So it's understandable that the virus's re-emergence in Brazil earlier this year has public health officials deeply concerned. So far the outbreak there remains "sylvatic," which means it is spread mainly  between forest-dwelling mosquitoes and monkeys, with humans only occasional victims. But experts worry that this may change, because the affected regions are dangerously close to dense urban centers.  

According to Anthony Fauci, M.D., director of the National Institute of Allergy and Infectious Diseases, it's "highly unlikely" that we will see a yellow fever outbreak in the continental U.S., though it's possible in Puerto Rico, the U.S. Virgin Island, and other U.S. territories. There may also be isolated cases in the Gulf Coast region and among people who have recently traveled to the tropics, as there were with Zika.  

For information on how to protect yourself abroad, see our primer on travel vaccines.  

The Usual Suspects Persist

While the emergence of something newfangled, or the return of something long-forgotten, can inspire fear, Eisen and others say that the biggest insect-borne threats by far will be the same this year as they have been every year for the past decade or so. 

West Nile virus first emerged in the U.S. in 1999. Since then, it has established itself in all 48 of the continental states, triggering outbreaks across the country every summer for the past two decades, and infecting an estimated 2,000-plus people in that time.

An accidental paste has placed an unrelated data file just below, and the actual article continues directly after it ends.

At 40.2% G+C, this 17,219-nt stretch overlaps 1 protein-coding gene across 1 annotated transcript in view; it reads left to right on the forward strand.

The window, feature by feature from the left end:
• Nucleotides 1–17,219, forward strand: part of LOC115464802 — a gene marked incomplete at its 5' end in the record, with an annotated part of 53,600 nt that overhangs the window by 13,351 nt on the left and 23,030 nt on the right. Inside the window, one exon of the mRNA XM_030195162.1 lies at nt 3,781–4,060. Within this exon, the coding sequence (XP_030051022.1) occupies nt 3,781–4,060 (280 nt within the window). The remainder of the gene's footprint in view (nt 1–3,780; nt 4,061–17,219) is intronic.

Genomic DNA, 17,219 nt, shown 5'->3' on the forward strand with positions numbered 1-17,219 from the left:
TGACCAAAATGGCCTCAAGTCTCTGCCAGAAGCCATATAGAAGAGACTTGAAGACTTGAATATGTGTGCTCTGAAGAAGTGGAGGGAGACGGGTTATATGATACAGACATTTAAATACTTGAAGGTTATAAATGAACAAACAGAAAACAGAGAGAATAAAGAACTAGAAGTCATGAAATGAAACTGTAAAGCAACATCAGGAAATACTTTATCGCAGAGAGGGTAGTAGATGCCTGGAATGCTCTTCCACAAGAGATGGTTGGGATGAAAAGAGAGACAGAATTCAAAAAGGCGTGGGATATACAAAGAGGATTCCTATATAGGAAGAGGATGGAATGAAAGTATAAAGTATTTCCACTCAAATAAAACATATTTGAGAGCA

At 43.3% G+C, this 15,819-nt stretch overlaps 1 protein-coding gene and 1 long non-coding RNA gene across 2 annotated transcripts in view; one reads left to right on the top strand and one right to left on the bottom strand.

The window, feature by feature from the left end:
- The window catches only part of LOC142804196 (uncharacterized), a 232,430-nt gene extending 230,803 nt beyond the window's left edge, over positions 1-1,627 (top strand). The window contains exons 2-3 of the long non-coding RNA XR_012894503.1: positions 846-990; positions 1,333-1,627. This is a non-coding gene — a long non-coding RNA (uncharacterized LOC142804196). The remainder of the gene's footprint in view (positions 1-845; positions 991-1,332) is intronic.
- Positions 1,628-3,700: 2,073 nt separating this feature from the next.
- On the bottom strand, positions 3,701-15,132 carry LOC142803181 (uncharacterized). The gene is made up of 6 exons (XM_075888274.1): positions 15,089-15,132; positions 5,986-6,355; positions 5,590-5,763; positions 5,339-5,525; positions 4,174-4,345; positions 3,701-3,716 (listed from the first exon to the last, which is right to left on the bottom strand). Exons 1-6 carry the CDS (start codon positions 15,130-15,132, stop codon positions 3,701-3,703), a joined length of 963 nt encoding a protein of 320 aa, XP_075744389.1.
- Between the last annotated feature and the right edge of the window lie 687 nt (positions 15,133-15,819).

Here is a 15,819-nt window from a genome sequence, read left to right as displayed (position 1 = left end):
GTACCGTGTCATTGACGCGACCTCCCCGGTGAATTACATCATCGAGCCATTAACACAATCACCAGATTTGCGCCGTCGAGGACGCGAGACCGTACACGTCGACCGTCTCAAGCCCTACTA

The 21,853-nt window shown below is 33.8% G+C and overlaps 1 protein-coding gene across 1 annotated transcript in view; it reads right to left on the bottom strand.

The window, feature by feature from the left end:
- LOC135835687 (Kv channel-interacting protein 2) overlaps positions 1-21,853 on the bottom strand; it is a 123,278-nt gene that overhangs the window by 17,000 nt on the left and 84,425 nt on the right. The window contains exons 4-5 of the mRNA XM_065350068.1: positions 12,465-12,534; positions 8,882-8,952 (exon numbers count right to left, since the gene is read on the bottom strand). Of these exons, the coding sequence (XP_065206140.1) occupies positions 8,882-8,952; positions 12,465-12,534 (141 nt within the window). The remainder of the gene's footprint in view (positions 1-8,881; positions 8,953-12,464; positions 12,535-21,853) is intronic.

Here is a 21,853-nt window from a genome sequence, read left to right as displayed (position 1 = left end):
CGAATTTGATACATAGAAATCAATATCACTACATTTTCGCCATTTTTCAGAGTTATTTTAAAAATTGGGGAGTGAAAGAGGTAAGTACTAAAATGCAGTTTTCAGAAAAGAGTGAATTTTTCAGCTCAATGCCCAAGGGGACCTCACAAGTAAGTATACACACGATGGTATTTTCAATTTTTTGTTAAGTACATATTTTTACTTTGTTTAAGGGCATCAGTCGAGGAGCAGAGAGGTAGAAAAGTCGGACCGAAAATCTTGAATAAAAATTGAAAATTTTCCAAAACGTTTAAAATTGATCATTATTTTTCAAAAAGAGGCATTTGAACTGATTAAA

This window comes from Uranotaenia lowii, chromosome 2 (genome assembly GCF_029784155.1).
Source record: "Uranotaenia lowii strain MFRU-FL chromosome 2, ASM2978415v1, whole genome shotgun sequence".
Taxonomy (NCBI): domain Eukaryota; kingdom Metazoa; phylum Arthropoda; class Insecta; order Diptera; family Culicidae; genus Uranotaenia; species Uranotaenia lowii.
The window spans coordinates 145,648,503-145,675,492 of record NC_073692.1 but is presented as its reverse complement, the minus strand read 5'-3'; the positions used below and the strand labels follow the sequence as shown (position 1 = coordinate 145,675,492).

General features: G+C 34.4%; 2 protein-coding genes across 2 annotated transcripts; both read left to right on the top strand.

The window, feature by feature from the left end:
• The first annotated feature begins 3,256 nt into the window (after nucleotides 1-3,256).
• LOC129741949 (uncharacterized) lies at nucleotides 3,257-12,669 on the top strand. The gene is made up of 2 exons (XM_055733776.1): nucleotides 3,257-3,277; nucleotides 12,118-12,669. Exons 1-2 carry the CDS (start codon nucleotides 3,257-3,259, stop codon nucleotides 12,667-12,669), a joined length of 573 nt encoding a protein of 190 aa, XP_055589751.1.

The virus (which is spread by the Culex mosquito), causes no symptoms in most people, though about a fifth develop flu-like symptoms. Most people recover completely, but fatigue and weakness can persist for months after the initial infection.

Less than 1 percent of patients develop severe illness, with neurological symptoms that include brain swelling (encephalitis), high fevers, disorientation, meningitis, seizures, and paralysis. About 10 percent of those patients die; the rest take weeks to months to recover, and can suffer some permanent neurological damage. 

West Nile outbreaks are most common between June and December, and are influenced by a range of factors, including the weather, the mosquito population, the number of infected birds, and as always, human behavior. 

The best way to protect yourself is to properly apply an effective insect repellent.   

Lyme disease remains the single largest insect-borne disease threat in the continental U.S. Each year, the CDC logs some 30,000 new case reports, though the agency suspects that the actual number of human Lyme infections is actually 10 times higher. 

The disease is caused by a bacteria that is spread by the infamous deer tick. The vast majority of cases occur in just 14 states (see our map below). Early symptoms of Lyme infection can include a bull's-eye-like rash around the area of the bite, but many people experience a different rash pattern, or no rash at all. 

In fact, it can also take as long as thirty days after a tick bite for any symptoms to appear, and those symptoms can often be so mild as to be overlooked or mistaken for flu. In rare cases, Lyme can cause severe long-term neurological effects. 

The best way to protect yourself from Lyme Disease is to prevent tick bites from occurring at all. The good news is there are several proven ways to accomplish that

Guide to Mosquito and Tick Diseases

Where Most Cases Occur

Serious Side Effects

Symptoms appear


Common Symptoms